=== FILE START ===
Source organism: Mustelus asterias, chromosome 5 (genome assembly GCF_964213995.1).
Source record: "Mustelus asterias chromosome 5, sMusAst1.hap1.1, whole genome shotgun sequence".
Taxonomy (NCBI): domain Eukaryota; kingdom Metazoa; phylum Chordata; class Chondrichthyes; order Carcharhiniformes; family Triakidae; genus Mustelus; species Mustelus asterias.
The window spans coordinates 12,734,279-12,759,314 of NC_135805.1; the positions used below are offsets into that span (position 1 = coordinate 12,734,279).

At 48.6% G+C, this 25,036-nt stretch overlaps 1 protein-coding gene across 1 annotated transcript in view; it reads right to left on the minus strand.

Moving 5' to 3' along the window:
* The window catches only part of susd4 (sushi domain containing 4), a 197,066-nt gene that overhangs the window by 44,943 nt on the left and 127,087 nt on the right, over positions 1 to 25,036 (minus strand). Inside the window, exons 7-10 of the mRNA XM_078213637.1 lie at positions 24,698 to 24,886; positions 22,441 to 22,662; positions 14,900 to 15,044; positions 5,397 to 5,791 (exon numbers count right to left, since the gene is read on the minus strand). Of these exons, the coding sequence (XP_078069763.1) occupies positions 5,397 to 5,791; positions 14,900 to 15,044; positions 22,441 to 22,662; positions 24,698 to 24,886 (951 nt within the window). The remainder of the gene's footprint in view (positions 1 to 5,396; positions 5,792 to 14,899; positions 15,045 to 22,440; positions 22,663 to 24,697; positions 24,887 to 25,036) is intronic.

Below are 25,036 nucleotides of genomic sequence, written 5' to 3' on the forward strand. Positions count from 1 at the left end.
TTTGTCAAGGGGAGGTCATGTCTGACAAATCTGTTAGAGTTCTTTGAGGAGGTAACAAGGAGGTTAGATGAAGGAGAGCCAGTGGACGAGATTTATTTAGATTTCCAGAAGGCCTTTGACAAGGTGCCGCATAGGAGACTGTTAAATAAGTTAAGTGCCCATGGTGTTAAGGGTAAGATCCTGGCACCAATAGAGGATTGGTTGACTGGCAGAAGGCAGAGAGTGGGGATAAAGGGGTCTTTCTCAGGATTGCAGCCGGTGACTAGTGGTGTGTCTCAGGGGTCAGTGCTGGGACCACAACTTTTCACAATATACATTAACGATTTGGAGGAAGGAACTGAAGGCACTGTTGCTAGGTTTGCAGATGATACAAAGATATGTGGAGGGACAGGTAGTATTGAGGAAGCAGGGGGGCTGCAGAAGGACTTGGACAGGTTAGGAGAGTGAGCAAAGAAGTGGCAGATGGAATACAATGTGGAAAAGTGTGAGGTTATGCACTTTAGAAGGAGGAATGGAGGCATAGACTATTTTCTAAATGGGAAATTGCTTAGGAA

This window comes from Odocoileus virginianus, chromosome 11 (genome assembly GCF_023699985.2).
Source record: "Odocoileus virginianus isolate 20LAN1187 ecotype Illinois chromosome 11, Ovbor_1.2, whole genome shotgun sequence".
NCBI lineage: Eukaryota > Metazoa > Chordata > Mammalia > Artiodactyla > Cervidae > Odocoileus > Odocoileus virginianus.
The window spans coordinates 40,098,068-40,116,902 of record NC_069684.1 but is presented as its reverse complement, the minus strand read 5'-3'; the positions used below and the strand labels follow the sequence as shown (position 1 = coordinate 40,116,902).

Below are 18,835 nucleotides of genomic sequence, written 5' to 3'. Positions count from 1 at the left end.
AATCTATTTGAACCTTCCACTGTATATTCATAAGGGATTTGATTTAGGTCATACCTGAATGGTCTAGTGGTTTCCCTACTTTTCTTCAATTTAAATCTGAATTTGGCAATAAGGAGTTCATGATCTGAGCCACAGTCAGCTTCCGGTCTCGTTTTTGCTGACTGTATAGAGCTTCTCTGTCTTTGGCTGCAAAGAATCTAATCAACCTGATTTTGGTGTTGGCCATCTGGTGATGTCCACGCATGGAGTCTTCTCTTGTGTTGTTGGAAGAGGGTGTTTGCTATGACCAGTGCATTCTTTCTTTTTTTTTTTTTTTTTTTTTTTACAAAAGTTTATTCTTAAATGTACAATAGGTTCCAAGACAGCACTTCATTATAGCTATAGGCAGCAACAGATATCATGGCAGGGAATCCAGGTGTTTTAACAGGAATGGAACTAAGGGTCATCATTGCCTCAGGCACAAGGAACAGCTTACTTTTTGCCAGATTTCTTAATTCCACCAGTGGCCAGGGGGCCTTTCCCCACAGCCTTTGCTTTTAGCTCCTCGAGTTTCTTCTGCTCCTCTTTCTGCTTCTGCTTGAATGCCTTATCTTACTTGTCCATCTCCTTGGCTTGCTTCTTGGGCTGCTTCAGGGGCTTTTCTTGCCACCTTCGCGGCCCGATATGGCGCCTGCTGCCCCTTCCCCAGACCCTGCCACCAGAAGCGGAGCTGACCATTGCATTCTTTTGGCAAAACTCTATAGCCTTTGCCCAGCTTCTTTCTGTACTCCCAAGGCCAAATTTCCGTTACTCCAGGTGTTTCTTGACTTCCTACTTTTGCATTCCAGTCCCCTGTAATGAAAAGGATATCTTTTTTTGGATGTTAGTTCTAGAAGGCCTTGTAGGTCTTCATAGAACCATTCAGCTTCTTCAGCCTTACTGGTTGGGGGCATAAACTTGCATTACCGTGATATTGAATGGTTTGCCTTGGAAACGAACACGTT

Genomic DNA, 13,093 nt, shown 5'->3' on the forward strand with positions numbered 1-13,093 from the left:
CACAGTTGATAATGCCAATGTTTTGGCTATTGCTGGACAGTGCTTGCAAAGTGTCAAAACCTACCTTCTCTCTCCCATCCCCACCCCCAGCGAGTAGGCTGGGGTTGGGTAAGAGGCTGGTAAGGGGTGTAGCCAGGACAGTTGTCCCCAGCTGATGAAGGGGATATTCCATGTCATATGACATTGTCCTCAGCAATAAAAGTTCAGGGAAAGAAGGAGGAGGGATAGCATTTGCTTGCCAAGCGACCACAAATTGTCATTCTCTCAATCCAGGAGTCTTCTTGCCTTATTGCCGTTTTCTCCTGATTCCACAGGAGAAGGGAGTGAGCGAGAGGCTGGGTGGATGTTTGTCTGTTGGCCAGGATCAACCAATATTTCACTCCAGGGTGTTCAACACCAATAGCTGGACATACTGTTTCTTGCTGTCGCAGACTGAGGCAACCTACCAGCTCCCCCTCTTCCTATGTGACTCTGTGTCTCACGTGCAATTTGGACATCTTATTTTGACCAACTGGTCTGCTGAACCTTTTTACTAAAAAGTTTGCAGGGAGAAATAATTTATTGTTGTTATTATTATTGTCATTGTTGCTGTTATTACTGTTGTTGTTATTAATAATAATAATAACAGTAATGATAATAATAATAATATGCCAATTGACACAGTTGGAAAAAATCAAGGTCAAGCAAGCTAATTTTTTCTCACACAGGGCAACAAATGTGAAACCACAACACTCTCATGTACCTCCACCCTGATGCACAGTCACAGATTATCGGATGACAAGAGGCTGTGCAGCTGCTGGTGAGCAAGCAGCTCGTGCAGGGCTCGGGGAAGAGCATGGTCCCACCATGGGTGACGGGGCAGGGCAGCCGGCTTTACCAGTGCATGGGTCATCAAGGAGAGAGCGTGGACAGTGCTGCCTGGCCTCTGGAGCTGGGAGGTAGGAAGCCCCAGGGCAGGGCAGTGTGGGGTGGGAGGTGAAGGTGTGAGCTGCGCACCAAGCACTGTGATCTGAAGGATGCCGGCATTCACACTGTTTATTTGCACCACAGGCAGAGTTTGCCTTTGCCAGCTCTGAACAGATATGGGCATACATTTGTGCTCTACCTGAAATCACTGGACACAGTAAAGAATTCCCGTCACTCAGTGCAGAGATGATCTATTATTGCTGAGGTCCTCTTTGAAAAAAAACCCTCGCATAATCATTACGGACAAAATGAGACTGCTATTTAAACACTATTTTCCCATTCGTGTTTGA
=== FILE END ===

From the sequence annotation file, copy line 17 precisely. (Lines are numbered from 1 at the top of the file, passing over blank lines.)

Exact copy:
CACAGTTGATAATGCCAATGTTTTGGCTATTGCTGGACAGTGCTTGCAAAGTGTCAAAACCTACCTTCTCTCTCCCATCCCCACCCCCAGCGAGTAGGCTGGGGTTGGGTAAGAGGCTGGTAAGGGGTGTAGCCAGGACAGTTGTCCCCAGCTGATGAAGGGGATATTCCATGTCATATGACATTGTCCTCAGCAATAAAAGTTCAGGGAAAGAAGGAGGAGGGATAGCATTTGCTTGCCAAGCGACCACAAATTGTCATTCTCTCAATCCAGGAGTCTTCTTGCCTTATTGCCGTTTTCTCCTGATTCCACAGGAGAAGGGAGTGAGCGAGAGGCTGGGTGGATGTTTGTCTGTTGGCCAGGATCAACCAATATTTCACTCCAGGGTGTTCAACACCAATAGCTGGACATACTGTTTCTTGCTGTCGCAGACTGAGGCAACCTACCAGCTCCCCCTCTTCCTATGTGACTCTGTGTCTCACGTGCAATTTGGACATCTTATTTTGACCAACTGGTCTGCTGAACCTTTTTACTAAAAAGTTTGCAGGGAGAAATAATTTATTGTTGTTATTATTATTGTCATTGTTGCTGTTATTACTGTTGTTGTTATTAATAATAATAATAACAGTAATGATAATAATAATAATATGCCAATTGACACAGTTGGAAAAAATCAAGGTCAAGCAAGCTAATTTTTTCTCACACAGGGCAACAAATGTGAAACCACAACACTCTCATGTACCTCCACCCTGATGCACAGTCACAGATTATCGGATGACAAGAGGCTGTGCAGCTGCTGGTGAGCAAGCAGCTCGTGCAGGGCTCGGGGAAGAGCATGGTCCCACCATGGGTGACGGGGCAGGGCAGCCGGCTTTACCAGTGCATGGGTCATCAAGGAGAGAGCGTGGACAGTGCTGCCTGGCCTCTGGAGCTGGGAGGTAGGAAGCCCCAGGGCAGGGCAGTGTGGGGTGGGAGGTGAAGGTGTGAGCTGCGCACCAAGCACTGTGATCTGAAGGATGCCGGCATTCACACTGTTTATTTGCACCACAGGCAGAGTTTGCCTTTGCCAGCTCTGAACAGATATGGGCATACATTTGTGCTCTACCTGAAATCACTGGACACAGTAAAGAATTCCCGTCACTCAGTGCAGAGATGATCTATTATTGCTGAGGTCCTCTTTGAAAAAAAACCCTCGCATAATCATTACGGACAAAATGAGACTGCTATTTAAACACTATTTTCCCATTCGTGTTTGA